In the jazz idiom, the interpretation of rhythm is dependent upon the performer's experience and familiarity with the style.  In the "swing" style, eighth notes are no longer played straight up and down but rather have more of a triplet feel to them.  Even this description of how the correct "swing" eighth note should feel is not truly accurate, since it cannot be effectively notated.  For this reason, it is necessary for the performer to be familiar with the proper "feel" and sound that he/she is to produce when playing in the swing style.  There is no better way than to listen to the jazz masters (saxophonists, trumpeters, etc.) who have defined the style.  There also exists occasions where the "straight" eighth note is still the best way to interpret a different style within a jazz framework.  Sambas, bossa novas, etc. along with more contemporary fusion/funk tunes are interpreted rhythmically "straighter" than their swing counterparts.  Again, the best way to interpret this music is to become totally familiar with the style.


In the classical style, the desired articulation is almost always written at the same time a composition is conceived by its author.  The pattern of tonguing and slurring is usually determined well in advance of the performance of any piece.  Changes made be made to facilitate speed or cleanliness of attack, but the basic articulation will remain the same.
In the jazz style, an aural tradition has been handed down over the years, which gives us some guidelines for articulation.  In a jazz piece it is not unusual for articulation not to be written at all but left up to the knowledge and discretion of the performer.  As a result, the performer should be familiar with some basic patterns that are found in jazz articulation.  Tonguing every off-beat of an eighth-note line is a very common practice as is tonguing the last note in any group of eighth notes.  Syncopations, changes in harmonic or melodic direction can all be highlighted with the tongue.  These patterns of articulation coupled with the rhythm discussed in the previous section are some of the key elements in jazz interpretation.  These may seem a bit vague, but since this is mainly an aural tradition, many of these concepts simply cannot be put into words.  You have to hear it to be able to play it!


Perhaps the single most personal aspect of any style is the concept of vibrato.  Good "classical" vibrato, whether on the saxophone or any other instrument, should be an integral part of the sound and help enhance the phrasing and interpretation of the performer.  The speed and width of the vibrato may change for musical considerations and for a more dramatic effect, but it should never distract the listener or be in fact the only thing an audience will remember about your performance!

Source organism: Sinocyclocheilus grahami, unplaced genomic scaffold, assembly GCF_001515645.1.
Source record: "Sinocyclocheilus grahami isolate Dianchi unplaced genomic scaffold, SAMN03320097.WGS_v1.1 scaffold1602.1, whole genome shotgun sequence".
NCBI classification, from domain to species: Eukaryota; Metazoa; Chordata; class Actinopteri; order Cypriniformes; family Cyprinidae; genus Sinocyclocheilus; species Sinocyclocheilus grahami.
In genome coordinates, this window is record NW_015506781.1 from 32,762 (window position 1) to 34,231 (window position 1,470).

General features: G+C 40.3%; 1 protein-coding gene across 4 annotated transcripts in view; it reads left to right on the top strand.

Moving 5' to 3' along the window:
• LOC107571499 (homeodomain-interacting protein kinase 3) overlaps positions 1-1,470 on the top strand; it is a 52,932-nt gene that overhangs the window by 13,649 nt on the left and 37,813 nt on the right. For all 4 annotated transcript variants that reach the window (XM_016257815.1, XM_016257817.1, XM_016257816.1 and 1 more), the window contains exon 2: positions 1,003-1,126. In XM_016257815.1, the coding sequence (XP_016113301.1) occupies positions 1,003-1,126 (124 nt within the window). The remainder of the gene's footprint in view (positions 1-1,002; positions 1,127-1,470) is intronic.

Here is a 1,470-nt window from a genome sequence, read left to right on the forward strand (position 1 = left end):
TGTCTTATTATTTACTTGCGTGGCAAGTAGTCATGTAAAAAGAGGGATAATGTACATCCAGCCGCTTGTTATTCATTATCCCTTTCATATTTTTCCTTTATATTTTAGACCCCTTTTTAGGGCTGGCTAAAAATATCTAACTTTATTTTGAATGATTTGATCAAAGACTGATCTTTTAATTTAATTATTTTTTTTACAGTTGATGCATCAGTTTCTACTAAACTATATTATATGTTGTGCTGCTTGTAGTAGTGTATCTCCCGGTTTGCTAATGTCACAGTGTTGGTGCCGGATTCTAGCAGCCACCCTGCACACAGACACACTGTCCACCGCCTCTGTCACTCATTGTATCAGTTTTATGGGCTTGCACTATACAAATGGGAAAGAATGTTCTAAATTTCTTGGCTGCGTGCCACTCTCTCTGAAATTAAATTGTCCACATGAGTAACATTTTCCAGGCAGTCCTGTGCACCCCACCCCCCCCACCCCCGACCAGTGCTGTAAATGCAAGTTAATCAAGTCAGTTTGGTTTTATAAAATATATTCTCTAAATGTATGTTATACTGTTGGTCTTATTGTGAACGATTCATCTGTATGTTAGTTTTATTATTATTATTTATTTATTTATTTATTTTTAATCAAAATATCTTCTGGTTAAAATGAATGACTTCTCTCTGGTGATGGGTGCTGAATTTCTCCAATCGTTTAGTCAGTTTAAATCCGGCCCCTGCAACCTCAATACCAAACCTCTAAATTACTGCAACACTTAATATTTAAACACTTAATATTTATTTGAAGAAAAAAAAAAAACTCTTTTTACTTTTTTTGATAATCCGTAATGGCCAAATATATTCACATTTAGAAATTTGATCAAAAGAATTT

In jazz, while used somewhat more as a coloring device, the vibrato still needs to support the musical line and is responsible for conveying a great deal of emotion and musicality.  As in the classical style, this takes much listening, practice and patience!


In order for the performer to become proficient in any style of musical performance, he/she must be totally immersed in the style being studied.  It is not enough to listen to a few classical recordings or a few jazz recordings.  Make lists of your favorite performers in any style and on any instrument.  Try to copy them - exactly!  Your own style will emerge out of your own concepts combined with the musical memory that you develop through listening.  The style becomes not only something that you do, but something that is a real part of your personality.  Individuals who are fortunate enough to be bilingual will tell you that they not only speak in more than one language, they can actually think in more than one language.  This is not an unheard of goal for the musician!  It is essential to know the similarities between these two styles, but it is imperative that eventually each style is approached as it's own means to achieve the same end.  That end is musical expression!


The Art of Saxophone Playing        Larry Teal              Summy-Birchard    (The saxophonist's bible!)
Jazz Conception                             Jim Snidero            Advance Music      (Great style/articulation demo)

Developing a Personal Sax Sound    David Liebman        Dorn Publications  (You must hear it to play it!)
Developing Jazz Concepts              Lennie Niehaus        Hal Leonard          (The original jazz concept method)